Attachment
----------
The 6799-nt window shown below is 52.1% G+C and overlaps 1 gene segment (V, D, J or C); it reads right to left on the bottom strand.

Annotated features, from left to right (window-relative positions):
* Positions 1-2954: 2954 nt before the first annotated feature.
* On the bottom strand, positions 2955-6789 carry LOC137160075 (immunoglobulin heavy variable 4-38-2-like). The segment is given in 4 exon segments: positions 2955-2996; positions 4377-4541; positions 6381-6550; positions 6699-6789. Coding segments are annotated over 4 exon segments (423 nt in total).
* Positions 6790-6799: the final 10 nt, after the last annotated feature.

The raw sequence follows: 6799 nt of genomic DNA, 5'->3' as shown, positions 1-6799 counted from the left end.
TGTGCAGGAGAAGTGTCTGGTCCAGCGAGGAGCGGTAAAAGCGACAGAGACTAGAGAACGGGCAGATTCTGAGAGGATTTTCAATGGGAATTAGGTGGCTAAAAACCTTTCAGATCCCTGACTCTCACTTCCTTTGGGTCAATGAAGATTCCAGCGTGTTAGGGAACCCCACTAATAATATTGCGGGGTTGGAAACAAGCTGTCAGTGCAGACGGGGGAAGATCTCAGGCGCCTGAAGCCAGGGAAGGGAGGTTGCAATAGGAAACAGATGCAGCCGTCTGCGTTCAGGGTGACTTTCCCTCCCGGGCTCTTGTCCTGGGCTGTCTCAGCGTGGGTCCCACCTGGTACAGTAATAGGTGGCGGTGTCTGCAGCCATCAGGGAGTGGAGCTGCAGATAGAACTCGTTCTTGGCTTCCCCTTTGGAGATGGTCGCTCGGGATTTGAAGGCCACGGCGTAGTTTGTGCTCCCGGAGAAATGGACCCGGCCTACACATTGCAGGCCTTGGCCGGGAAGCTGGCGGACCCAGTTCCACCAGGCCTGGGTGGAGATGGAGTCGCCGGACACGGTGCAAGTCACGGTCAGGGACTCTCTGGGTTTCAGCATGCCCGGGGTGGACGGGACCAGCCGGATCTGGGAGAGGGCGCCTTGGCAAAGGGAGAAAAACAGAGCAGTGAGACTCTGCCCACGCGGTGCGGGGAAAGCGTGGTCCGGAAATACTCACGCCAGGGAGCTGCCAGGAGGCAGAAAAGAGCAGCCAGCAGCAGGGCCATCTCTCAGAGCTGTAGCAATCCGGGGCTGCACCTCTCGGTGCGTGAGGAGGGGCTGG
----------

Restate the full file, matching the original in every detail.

The 6799-nt window shown below is 52.1% G+C and overlaps 1 gene segment (V, D, J or C); it reads right to left on the bottom strand.

Annotated features, from left to right (window-relative positions):
* Positions 1-2954: 2954 nt before the first annotated feature.
* On the bottom strand, positions 2955-6789 carry LOC137160075 (immunoglobulin heavy variable 4-38-2-like). The segment is given in 4 exon segments: positions 2955-2996; positions 4377-4541; positions 6381-6550; positions 6699-6789. Coding segments are annotated over 4 exon segments (423 nt in total).
* Positions 6790-6799: the final 10 nt, after the last annotated feature.

The raw sequence follows: 6799 nt of genomic DNA, 5'->3' as shown, positions 1-6799 counted from the left end.
TGTGCAGGAGAAGTGTCTGGTCCAGCGAGGAGCGGTAAAAGCGACAGAGACTAGAGAACGGGCAGATTCTGAGAGGATTTTCAATGGGAATTAGGTGGCTAAAAACCTTTCAGATCCCTGACTCTCACTTCCTTTGGGTCAATGAAGATTCCAGCGTGTTAGGGAACCCCACTAATAATATTGCGGGGTTGGAAACAAGCTGTCAGTGCAGACGGGGGAAGATCTCAGGCGCCTGAAGCCAGGGAAGGGAGGTTGCAATAGGAAACAGATGCAGCCGTCTGCGTTCAGGGTGACTTTCCCTCCCGGGCTCTTGTCCTGGGCTGTCTCAGCGTGGGTCCCACCTGGTACAGTAATAGGTGGCGGTGTCTGCAGCCATCAGGGAGTGGAGCTGCAGATAGAACTCGTTCTTGGCTTCCCCTTTGGAGATGGTCGCTCGGGATTTGAAGGCCACGGCGTAGTTTGTGCTCCCGGAGAAATGGACCCGGCCTACACATTGCAGGCCTTGGCCGGGAAGCTGGCGGACCCAGTTCCACCAGGCCTGGGTGGAGATGGAGTCGCCGGACACGGTGCAAGTCACGGTCAGGGACTCTCTGGGTTTCAGCATGCCCGGGGTGGACGGGACCAGCCGGATCTGGGAGAGGGCGCCTTGGCAAAGGGAGAAAAACAGAGCAGTGAGACTCTGCCCACGCGGTGCGGGGAAAGCGTGGTCCGGAAATACTCACGCCAGGGAGCTGCCAGGAGGCAGAAAAGAGCAGCCAGCAGCAGGGCCATCTCTCAGAGCTGTAGCAATCCGGGGCTGCACCTCTCGGTGCGTGAGGAGGGGCTGG